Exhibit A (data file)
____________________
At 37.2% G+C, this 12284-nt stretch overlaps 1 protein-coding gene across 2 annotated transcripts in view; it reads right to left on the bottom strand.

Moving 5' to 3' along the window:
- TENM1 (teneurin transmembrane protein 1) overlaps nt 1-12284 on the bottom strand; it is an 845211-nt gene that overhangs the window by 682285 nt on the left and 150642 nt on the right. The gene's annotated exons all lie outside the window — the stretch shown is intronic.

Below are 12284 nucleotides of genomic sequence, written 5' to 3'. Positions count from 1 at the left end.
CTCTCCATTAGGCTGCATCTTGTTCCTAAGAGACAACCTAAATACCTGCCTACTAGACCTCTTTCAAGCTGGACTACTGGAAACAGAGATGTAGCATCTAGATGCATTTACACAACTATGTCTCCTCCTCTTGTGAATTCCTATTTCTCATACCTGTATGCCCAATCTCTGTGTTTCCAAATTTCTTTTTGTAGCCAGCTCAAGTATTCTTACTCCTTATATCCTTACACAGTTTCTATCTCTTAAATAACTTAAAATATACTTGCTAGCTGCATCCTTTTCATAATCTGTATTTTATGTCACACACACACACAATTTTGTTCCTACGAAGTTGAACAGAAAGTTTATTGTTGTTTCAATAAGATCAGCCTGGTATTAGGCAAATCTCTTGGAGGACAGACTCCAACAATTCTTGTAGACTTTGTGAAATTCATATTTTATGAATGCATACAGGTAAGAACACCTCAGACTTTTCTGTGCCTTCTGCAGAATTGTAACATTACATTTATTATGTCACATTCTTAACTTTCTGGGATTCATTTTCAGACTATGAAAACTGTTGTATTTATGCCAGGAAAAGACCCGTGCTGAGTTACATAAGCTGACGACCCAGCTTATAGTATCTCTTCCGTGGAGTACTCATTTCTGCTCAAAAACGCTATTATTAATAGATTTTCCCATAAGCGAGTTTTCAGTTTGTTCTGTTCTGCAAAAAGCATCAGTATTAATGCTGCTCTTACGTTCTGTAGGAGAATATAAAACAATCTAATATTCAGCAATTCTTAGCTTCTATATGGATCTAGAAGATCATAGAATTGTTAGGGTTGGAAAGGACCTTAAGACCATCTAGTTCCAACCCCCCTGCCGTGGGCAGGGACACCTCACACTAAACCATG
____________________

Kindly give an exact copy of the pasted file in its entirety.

At 37.2% G+C, this 12284-nt stretch overlaps 1 protein-coding gene across 2 annotated transcripts in view; it reads right to left on the bottom strand.

Moving 5' to 3' along the window:
- TENM1 (teneurin transmembrane protein 1) overlaps nt 1-12284 on the bottom strand; it is an 845211-nt gene that overhangs the window by 682285 nt on the left and 150642 nt on the right. The gene's annotated exons all lie outside the window — the stretch shown is intronic.

Below are 12284 nucleotides of genomic sequence, written 5' to 3'. Positions count from 1 at the left end.
CTCTCCATTAGGCTGCATCTTGTTCCTAAGAGACAACCTAAATACCTGCCTACTAGACCTCTTTCAAGCTGGACTACTGGAAACAGAGATGTAGCATCTAGATGCATTTACACAACTATGTCTCCTCCTCTTGTGAATTCCTATTTCTCATACCTGTATGCCCAATCTCTGTGTTTCCAAATTTCTTTTTGTAGCCAGCTCAAGTATTCTTACTCCTTATATCCTTACACAGTTTCTATCTCTTAAATAACTTAAAATATACTTGCTAGCTGCATCCTTTTCATAATCTGTATTTTATGTCACACACACACACAATTTTGTTCCTACGAAGTTGAACAGAAAGTTTATTGTTGTTTCAATAAGATCAGCCTGGTATTAGGCAAATCTCTTGGAGGACAGACTCCAACAATTCTTGTAGACTTTGTGAAATTCATATTTTATGAATGCATACAGGTAAGAACACCTCAGACTTTTCTGTGCCTTCTGCAGAATTGTAACATTACATTTATTATGTCACATTCTTAACTTTCTGGGATTCATTTTCAGACTATGAAAACTGTTGTATTTATGCCAGGAAAAGACCCGTGCTGAGTTACATAAGCTGACGACCCAGCTTATAGTATCTCTTCCGTGGAGTACTCATTTCTGCTCAAAAACGCTATTATTAATAGATTTTCCCATAAGCGAGTTTTCAGTTTGTTCTGTTCTGCAAAAAGCATCAGTATTAATGCTGCTCTTACGTTCTGTAGGAGAATATAAAACAATCTAATATTCAGCAATTCTTAGCTTCTATATGGATCTAGAAGATCATAGAATTGTTAGGGTTGGAAAGGACCTTAAGACCATCTAGTTCCAACCCCCCTGCCGTGGGCAGGGACACCTCACACTAAACCATG